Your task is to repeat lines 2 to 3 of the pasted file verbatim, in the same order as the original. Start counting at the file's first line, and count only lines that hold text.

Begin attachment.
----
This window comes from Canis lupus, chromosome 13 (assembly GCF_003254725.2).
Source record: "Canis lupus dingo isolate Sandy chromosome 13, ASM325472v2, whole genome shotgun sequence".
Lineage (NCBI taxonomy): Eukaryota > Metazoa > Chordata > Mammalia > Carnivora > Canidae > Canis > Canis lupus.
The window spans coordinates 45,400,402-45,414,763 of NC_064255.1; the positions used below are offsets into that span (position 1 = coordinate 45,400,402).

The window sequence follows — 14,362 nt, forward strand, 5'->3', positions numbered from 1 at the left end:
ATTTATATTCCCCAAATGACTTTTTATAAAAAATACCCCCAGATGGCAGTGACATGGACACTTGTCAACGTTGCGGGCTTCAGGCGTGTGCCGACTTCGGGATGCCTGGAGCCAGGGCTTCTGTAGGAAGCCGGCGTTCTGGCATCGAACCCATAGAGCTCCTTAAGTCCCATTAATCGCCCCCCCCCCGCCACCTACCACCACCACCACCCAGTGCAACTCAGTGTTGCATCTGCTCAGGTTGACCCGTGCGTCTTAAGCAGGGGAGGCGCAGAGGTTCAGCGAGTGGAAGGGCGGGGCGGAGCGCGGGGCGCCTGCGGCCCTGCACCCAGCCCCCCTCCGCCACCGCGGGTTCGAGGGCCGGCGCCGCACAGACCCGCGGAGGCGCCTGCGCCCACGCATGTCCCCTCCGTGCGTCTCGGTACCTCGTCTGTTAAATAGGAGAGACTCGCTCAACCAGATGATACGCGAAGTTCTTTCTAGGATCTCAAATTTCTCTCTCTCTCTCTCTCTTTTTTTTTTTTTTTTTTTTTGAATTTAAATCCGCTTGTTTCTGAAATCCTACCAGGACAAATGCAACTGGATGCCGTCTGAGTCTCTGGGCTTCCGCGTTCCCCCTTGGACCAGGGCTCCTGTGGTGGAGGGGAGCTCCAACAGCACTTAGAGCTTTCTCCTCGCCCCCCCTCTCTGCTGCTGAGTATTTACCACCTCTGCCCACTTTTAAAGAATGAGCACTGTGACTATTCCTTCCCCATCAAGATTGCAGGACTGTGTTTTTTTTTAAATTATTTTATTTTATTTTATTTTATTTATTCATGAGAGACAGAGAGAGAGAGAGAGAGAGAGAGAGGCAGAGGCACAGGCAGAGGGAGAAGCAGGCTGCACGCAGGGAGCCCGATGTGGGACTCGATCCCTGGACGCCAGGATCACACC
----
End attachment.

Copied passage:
Source record: "Canis lupus dingo isolate Sandy chromosome 13, ASM325472v2, whole genome shotgun sequence".
Lineage (NCBI taxonomy): Eukaryota > Metazoa > Chordata > Mammalia > Carnivora > Canidae > Canis > Canis lupus.